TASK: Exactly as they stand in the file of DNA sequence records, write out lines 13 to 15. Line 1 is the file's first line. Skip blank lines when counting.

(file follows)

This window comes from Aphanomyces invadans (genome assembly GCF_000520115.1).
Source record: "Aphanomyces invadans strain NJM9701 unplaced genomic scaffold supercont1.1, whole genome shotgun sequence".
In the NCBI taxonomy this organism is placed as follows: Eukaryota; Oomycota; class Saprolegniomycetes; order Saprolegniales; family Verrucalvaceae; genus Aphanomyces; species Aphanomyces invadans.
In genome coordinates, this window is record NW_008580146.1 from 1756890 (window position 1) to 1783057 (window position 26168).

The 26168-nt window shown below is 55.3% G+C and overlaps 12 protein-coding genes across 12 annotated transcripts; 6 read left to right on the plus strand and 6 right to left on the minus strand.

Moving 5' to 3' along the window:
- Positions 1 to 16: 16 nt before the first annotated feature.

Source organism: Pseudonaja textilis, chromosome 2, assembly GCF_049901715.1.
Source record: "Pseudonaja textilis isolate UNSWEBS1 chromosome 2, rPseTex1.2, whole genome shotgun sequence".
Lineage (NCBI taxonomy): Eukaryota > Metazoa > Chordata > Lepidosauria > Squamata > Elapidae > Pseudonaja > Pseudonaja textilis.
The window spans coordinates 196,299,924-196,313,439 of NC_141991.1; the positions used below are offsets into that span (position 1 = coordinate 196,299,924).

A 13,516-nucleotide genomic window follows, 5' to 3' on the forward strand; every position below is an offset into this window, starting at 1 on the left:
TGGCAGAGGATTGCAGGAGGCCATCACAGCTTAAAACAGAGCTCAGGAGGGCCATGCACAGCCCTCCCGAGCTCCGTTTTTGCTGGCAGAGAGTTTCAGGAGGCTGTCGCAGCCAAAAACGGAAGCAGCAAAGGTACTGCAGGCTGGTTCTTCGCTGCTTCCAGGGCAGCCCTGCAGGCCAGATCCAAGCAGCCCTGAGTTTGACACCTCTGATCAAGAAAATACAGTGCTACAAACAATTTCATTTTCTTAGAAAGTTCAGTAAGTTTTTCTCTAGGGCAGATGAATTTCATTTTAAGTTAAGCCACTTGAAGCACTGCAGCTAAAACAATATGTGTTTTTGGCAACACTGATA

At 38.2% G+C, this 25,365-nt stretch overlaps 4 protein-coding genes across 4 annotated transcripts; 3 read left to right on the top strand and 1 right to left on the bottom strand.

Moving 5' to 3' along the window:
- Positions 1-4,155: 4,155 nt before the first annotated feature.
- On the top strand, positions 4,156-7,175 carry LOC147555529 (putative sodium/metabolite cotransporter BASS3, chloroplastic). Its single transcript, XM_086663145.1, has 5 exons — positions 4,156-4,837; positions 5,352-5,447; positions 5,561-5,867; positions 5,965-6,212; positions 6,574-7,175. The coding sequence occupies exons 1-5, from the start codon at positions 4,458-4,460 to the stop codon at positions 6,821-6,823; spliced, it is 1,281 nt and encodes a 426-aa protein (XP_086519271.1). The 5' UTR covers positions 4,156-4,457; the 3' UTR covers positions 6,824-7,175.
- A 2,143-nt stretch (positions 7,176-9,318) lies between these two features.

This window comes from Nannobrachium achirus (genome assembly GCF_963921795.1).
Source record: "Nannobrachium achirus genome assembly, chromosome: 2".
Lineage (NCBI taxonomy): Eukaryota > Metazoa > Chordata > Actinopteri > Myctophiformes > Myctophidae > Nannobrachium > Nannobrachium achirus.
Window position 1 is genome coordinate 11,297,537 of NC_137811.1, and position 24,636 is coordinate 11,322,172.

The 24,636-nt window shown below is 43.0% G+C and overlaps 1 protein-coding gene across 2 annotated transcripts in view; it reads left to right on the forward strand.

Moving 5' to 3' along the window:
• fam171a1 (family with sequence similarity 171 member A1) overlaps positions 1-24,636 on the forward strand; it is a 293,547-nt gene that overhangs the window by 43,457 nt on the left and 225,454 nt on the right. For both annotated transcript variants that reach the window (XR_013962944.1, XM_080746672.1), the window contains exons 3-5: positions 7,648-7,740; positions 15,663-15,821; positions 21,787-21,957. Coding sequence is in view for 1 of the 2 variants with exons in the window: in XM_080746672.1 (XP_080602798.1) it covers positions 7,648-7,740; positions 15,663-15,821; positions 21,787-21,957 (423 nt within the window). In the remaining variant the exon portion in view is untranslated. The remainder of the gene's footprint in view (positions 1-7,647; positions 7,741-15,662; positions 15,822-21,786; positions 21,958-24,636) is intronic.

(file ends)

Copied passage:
TGGCAGAGGATTGCAGGAGGCCATCACAGCTTAAAACAGAGCTCAGGAGGGCCATGCACAGCCCTCCCGAGCTCCGTTTTTGCTGGCAGAGAGTTTCAGGAGGCTGTCGCAGCCAAAAACGGAAGCAGCAAAGGTACTGCAGGCTGGTTCTTCGCTGCTTCCAGGGCAGCCCTGCAGGCCAGATCCAAGCAGCCCTGAGTTTGACACCTCTGATCAAGAAAATACAGTGCTACAAACAATTTCATTTTCTTAGAAAGTTCAGTAAGTTTTTCTCTAGGGCAGATGAATTTCATTTTAAGTTAAGCCACTTGAAGCACTGCAGCTAAAACAATATGTGTTTTTGGCAACACTGATA

At 38.2% G+C, this 25,365-nt stretch overlaps 4 protein-coding genes across 4 annotated transcripts; 3 read left to right on the top strand and 1 right to left on the bottom strand.

Moving 5' to 3' along the window: